Injecting Opioids Increases The Risk Of Bacterial Heart Infections: Study

Injecting opioid painkillers increases the risk of developing a serious and potentially life-threatening infection in the lining of the heart, according to the findings of a new study. 

As the opioid epidemic continues to worsen, Canadian researchers indicate injected opioids pose a particular risk for illicit drug users, in addition to the concerns about the risk of drug overdose.

Researchers note that the number of prescriptions for the injectable opioid painkiller hydromorphone has increased in recent years, along with the number of patients requiring hospitalization for infective endocarditis. Their findings were published online January 28, in the journal CMAJ.

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Canadian researchers conducted a population based study involving illicit drug users in Ontario, Canada from 2006 to 2015. They used health administrative data from the Canadian Institute for Health Information’s Discharge Abstract Database and the National Ambulatory Care Reporting System database.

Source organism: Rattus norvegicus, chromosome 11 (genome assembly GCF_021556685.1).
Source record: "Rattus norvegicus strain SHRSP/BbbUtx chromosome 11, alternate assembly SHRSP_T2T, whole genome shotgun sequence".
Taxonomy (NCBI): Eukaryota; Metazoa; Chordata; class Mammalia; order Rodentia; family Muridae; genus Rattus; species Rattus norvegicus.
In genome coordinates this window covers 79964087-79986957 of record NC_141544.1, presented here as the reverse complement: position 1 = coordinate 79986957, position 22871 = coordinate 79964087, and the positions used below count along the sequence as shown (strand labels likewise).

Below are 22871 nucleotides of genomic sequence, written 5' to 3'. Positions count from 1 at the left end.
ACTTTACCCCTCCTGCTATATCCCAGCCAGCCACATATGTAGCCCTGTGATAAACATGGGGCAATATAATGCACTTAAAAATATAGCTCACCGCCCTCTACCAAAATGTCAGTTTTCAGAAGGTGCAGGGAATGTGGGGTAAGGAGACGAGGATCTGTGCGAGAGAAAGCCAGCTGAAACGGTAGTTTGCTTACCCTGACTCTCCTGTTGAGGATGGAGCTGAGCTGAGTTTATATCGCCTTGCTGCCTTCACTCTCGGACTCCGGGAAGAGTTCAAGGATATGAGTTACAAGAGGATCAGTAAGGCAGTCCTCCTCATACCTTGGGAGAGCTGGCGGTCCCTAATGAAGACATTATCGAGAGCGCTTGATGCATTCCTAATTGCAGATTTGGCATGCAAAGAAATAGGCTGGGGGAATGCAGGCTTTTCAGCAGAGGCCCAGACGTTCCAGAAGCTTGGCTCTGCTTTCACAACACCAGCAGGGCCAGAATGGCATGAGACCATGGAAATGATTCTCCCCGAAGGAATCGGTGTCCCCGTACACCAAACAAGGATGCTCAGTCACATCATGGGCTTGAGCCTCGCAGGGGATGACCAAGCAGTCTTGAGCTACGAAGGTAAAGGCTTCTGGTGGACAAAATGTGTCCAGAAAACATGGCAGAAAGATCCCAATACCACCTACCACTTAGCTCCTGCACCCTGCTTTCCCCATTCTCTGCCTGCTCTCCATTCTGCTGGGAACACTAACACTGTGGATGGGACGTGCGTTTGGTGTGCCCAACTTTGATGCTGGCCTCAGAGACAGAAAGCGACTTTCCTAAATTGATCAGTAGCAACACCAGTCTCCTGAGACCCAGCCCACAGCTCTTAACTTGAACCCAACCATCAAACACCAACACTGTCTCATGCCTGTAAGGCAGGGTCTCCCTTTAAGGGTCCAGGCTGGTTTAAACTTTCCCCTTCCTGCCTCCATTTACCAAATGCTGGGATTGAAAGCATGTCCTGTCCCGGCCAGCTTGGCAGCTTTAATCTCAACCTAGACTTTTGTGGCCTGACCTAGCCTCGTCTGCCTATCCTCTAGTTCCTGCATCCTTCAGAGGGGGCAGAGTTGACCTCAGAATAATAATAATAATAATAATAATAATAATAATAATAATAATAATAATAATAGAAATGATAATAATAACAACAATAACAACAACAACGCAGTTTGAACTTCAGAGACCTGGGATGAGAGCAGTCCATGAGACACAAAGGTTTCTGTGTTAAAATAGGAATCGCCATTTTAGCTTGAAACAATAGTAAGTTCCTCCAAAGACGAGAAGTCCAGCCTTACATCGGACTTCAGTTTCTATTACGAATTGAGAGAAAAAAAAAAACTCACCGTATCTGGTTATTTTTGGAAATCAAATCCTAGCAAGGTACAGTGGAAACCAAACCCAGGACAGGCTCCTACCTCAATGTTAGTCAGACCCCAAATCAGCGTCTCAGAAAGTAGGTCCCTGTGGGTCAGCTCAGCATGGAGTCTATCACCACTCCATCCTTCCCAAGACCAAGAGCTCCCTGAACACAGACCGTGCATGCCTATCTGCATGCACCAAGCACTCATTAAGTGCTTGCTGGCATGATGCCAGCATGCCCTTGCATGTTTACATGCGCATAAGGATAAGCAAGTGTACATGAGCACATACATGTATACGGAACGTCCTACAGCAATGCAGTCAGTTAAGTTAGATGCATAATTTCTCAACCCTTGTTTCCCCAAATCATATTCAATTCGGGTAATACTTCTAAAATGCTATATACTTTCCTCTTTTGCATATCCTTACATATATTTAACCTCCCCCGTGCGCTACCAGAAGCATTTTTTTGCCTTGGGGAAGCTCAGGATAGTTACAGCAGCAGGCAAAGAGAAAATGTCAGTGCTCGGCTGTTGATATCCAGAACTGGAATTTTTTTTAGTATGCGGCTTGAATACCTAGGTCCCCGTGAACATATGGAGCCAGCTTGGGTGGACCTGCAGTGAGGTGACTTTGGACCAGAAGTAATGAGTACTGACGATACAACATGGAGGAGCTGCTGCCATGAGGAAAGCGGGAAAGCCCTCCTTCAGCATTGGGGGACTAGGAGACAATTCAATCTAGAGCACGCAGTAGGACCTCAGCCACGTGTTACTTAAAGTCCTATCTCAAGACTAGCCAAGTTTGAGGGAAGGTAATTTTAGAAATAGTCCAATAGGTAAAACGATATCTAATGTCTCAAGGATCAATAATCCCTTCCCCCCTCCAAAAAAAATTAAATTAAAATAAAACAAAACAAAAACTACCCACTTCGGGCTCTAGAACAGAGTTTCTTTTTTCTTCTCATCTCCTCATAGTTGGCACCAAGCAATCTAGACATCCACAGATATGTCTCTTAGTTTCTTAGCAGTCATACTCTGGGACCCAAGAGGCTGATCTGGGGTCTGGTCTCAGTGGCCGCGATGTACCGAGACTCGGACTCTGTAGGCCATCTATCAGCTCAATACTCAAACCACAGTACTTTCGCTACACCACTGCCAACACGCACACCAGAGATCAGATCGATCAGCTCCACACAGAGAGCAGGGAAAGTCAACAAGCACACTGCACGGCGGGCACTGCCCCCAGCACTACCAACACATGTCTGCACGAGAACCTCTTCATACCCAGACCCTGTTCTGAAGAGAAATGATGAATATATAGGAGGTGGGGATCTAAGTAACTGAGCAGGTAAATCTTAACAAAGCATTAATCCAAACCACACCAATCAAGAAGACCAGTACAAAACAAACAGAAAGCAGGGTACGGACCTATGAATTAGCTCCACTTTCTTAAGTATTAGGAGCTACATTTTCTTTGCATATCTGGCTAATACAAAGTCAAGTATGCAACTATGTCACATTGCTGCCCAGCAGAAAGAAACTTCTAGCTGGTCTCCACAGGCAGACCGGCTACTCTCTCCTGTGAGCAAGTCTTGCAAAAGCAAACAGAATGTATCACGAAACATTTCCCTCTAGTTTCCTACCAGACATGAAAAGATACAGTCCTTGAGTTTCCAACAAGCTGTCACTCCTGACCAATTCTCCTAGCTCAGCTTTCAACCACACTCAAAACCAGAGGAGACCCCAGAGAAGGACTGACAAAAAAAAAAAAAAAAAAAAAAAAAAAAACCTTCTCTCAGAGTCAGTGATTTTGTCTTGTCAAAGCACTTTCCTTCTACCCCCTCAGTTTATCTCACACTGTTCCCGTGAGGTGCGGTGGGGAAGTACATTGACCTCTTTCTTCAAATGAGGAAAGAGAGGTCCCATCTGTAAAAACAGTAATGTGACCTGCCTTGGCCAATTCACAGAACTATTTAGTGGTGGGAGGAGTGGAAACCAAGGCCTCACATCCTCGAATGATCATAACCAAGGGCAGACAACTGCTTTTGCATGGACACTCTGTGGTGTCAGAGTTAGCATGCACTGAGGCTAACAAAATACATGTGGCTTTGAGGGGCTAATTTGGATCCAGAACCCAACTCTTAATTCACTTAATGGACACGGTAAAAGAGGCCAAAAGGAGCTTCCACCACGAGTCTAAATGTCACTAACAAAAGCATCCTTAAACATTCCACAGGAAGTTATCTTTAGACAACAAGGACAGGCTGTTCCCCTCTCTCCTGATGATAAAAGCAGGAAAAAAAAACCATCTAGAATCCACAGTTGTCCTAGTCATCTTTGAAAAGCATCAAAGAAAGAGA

This data included more than 60,000 admissions to hospitals involving people who injected opioids. Overall, 733 contracted infective endocarditis linked to injecting drugs.

Admission rates for those who injected hydromorphone averaged 13 every three months at the start of the study, according to the findings. By the end of the study in 2015 the admission rate for injectable drug users surged to 35 every three months.

Furthermore, researchers noted the number of hydromorphone prescriptions issued increased from 16% at the start of the study to 53% by 2015. Similarly, the percentage of opioid prescriptions attributed to controlled-release oxycodone declined rapidly when it was removed from the Canadian market in 2011.

The researchers determined there was a direct correlation between the increase in the risk of admissions for infective endocarditis and the use of injected drugs.

Endocarditis is a serious bacterial infection of the lining of the heart. It can be life threatening in certain cases. Injected drug use increases a person’s risk of getting infective endocarditis because of breaks in sterile injection technique, the researchers warn.

The new study is another side effect of the worsening opioid drug abuse epidemic. Recent research indicates opioids, including injectable hydromorphone, account for nearly 70% of all overdose deaths.


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